Newspaper headlines: Migrant study, Claudia Winkleman daughter's accident

A report into UK immigration is interpreted in different ways by Wednesday's newspapers.

The Guardian says the findings of University College London academics highlight the "positive impact of migration within the European Union" and show the UK attracts the most highly skilled and highly educated.

European migrants are "not a drain on Britain's finances and pay out far more in taxes than they receive in state benefits", it says.

It cites figures in the report showing immigrants from the European Economic Area (EEA) made a net contribution of about £20bn to UK public finances between 2000 and 2011. Nearly £5bn of the total was contributed by members of the 10 east European countries which joined the EU in 2004.

According to the Independent, the analysis suggests restrictions on EU migrants proposed by the Conservatives would have an impact on the UK economy.

The research comes at a time of fierce debate over freedom of movement within the European Union, notes the Financial Times.

But the Daily Telegraph and Daily Mail opt to focus on the data showing immigrants from outside Europe cost the public purse £117bn between 1995 and 2011.

The Daily Telegraph suggests this was a consequence of the last Labour government's "vigorously pro-immigration" policies. The Daily Mail says the information was "buried inside" the 51-page report.

The Times sums up both sides of the argument with its headline: "Migrants costs £120bn but energetic young Europeans earn their keep".

And it also airs the concerns of think tank Civitas, which accuses the report's authors of having a "shallow focus" to prove their case and ignoring the Europe-wide social impact of migration.


'One-all draw'

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A tribunal decision that overtime should be taken into account when holiday pay is calculated attracts the attention of the leader writers.

The ruling considered EU employment law and the Daily Mirror sees it as "groundbreaking". According to the paper the "doomsayers claiming jobs will be lost are the same scaremongers who falsely claimed the minimum wage would price workers out of jobs".

It is "another good reason" for workers to support the UK's membership of the EU, adds the paper.

But the Daily Mail sees it as a "terrifying threat to jobs, growth and the very survival of many small and medium-sixed firms" and says it adds powerfully to the arguments for "shaking off the dead weight" of Europe.

While the Sun sees the decision as "blatantly unfair" for UK businesses, it acknowledges that rules do need changing in situations where workers are compelled to work overtime.

Meanwhile, Ed Goodwyn, an employment lawyer, quoted in the Financial Times, assesses the case as a "one-all draw".

The paper says that workers have won the right to receive extra holiday pay, but the tribunal's decision will have a much smaller impact than businesses had feared as it strictly limits the scope for historic payouts.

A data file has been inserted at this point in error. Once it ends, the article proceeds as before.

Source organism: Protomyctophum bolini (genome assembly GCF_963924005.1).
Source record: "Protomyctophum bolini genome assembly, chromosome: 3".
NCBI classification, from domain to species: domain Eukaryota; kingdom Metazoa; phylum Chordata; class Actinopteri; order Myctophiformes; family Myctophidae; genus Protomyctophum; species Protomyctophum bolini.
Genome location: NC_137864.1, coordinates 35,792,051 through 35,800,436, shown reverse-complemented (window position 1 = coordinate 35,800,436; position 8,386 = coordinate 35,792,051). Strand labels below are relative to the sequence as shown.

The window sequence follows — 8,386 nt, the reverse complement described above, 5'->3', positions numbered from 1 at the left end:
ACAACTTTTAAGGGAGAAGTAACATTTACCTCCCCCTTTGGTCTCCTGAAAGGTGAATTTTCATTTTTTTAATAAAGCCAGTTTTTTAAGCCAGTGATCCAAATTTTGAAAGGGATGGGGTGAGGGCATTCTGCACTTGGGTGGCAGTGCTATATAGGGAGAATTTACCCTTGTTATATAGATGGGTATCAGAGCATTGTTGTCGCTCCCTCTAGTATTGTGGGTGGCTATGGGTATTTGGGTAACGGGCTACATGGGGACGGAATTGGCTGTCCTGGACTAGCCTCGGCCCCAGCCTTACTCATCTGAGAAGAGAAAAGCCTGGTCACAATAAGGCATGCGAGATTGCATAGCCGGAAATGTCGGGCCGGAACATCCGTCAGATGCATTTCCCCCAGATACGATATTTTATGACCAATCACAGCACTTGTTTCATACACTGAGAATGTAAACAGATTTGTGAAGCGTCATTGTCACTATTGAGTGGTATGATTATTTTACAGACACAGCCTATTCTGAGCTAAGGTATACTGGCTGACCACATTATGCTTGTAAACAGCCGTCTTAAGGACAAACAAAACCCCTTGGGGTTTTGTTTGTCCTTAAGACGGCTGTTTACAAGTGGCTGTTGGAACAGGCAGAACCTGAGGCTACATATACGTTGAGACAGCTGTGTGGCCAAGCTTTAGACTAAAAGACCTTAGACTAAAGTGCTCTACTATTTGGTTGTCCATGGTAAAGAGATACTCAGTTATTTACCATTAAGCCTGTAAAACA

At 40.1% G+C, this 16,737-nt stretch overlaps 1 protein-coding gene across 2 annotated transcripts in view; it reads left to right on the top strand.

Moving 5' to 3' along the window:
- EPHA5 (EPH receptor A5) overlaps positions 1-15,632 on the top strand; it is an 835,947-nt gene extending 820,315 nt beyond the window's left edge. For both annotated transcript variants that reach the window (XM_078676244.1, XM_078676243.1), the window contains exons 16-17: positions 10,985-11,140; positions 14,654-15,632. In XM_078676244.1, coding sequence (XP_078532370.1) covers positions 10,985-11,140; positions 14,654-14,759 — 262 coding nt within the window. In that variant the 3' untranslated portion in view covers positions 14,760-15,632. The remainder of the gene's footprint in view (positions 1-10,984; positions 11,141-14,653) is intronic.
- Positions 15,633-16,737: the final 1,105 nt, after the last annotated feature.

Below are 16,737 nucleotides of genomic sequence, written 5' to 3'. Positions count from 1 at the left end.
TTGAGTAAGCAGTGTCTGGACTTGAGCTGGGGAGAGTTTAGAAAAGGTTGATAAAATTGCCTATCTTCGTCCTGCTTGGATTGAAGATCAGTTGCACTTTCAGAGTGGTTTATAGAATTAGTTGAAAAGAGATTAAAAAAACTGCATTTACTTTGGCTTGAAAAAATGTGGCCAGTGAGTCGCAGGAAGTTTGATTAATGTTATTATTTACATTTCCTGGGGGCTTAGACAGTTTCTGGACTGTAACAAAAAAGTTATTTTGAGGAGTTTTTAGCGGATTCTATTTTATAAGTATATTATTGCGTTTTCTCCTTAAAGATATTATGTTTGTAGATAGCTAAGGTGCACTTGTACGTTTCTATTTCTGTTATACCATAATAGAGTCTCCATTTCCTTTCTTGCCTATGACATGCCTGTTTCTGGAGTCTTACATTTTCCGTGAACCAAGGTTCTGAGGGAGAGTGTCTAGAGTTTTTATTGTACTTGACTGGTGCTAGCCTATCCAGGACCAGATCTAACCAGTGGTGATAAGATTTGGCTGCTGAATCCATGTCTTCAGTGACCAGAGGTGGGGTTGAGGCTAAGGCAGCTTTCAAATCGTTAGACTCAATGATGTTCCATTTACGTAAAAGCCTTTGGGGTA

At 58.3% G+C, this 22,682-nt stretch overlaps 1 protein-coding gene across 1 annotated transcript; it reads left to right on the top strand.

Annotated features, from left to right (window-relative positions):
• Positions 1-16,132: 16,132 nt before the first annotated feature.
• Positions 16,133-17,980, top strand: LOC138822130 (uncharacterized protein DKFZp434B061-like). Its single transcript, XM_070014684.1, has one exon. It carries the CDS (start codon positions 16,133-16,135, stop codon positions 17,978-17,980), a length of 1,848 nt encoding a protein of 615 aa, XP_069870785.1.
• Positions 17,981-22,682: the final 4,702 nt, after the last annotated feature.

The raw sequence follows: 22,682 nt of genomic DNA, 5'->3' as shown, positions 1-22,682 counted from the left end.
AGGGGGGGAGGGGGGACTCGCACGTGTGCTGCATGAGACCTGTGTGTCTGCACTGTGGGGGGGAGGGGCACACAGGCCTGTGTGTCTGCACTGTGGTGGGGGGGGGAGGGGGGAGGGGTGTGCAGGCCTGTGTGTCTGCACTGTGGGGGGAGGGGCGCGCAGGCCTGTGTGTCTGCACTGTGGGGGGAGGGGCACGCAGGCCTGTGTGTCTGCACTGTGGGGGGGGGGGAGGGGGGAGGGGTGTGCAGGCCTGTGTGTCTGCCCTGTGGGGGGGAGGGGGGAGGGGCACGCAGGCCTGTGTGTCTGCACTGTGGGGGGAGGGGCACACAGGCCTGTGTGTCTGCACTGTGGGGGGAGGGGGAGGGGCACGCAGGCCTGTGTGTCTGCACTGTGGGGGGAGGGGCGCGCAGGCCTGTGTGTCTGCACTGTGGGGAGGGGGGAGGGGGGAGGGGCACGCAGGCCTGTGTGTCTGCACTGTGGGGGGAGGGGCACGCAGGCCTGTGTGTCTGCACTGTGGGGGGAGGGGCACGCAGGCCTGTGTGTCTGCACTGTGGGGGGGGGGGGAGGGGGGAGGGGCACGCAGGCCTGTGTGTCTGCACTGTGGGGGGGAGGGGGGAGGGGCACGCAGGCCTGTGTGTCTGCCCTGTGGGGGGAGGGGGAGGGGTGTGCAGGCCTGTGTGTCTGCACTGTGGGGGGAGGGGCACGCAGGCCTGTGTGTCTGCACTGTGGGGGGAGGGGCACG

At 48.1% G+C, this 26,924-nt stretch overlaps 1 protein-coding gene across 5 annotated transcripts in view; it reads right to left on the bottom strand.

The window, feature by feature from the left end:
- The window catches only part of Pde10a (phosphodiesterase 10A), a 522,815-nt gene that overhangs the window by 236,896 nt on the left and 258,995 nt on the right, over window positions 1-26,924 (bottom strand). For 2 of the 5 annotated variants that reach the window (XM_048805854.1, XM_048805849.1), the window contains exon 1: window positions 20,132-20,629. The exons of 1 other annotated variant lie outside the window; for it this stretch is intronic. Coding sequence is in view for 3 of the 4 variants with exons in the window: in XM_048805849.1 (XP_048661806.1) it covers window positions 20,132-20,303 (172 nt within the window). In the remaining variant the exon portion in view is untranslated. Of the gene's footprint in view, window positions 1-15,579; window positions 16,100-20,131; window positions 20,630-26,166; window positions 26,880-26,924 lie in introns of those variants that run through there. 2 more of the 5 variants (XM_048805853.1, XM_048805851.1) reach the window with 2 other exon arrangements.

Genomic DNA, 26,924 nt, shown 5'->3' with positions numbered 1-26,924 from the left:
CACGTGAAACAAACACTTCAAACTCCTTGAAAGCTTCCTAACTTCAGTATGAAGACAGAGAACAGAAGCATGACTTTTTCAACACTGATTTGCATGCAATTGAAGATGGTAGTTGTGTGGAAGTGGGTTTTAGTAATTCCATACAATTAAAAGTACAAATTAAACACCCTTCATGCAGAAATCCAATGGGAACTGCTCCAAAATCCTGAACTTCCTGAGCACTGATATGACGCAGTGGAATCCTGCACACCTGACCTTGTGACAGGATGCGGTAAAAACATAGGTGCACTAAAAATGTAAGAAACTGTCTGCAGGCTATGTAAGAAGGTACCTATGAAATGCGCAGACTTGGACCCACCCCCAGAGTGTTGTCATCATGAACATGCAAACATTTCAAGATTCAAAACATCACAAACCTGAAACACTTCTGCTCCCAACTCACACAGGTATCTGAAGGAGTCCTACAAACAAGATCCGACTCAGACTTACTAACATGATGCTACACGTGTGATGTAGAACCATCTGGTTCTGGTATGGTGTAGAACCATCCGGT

'Best care'

There is widespread coverage of the Halloween accident involving Strictly presenter Claudia Winkleman's eight-year-old daughter, with the story featuring on the front pages of the Daily Express, Daily Mail,Daily Mirror, Daily Star, Daily Telegraph,Metro and the Sun.

Matilda is reported to have been with her mother in London on Friday night trick-or-treating when her Halloween costume came into contact with flames from a candle inside a pumpkin.

The Daily Telegraph notes that the London Fire Brigade reiterated the warning in a statement issued by Winkleman about the dangers of candles, open fires and fireworks.

The Daily Mail reports that Winkleman missed the following day's Strictly Come Dancing programme and the BBC admitted her daughter was unwell. But it has since emerged the incident was more serious than first thought.

Winkleman and her husband Kris Thykier have praised the dedication of the NHS staff caring for their daughter, reports the Daily Mirror, adding that the couple say she is getting the "best care possible" and they are hopeful of a full recovery.


'Mobiles war'

Culture Secretary Sajid Javid's plans to end mobile phone blackspots are outlined.

The Daily Telegraph says he is prepared to introduce laws to force operators to allow customers to switch to rivals' signals if their own is not available.

His pledge is seen by the Daily Mail as an indication that ministers are going to "war with mobile phone giants" over a problem which affects a fifth of the country.

But according to the front page story in the Times, Mr Javid's "key policy" is being challenged by Home Secretary Theresa May on national security grounds.

The paper says it has seen a confidential letter which indicates Mrs May has raised objections, warning some of the options could have a "detrimental impact" on the work of police and intelligence agencies.


My regeneration

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The Daily Telegraph reports on Who guitarist Pete Townshend's latest project - the lavish restoration of a 17th Century country house.

Under the headline "My regeneration", the paper remind its readers that in his time Townshend has been no stranger to destruction, smashing electric guitars on stage as a young member of The Who.

His renovation of Ashdown House, a National Trust property on the border of Oxfordshire and Berkshire, has now been highly commended by the Royal Institute of Chartered Surveyors at its annual awards.

Townshend purchased a 41-year lease on the property - built by William, the first Earl of Craven, for the sister of King Charles I - for £4.5m in 2010.

Its cupola, the roof, and the oak frames of the house have all been restored. And his architects even went as far as having a local quarry reopened so they could source chalk stone for its ornate exterior.


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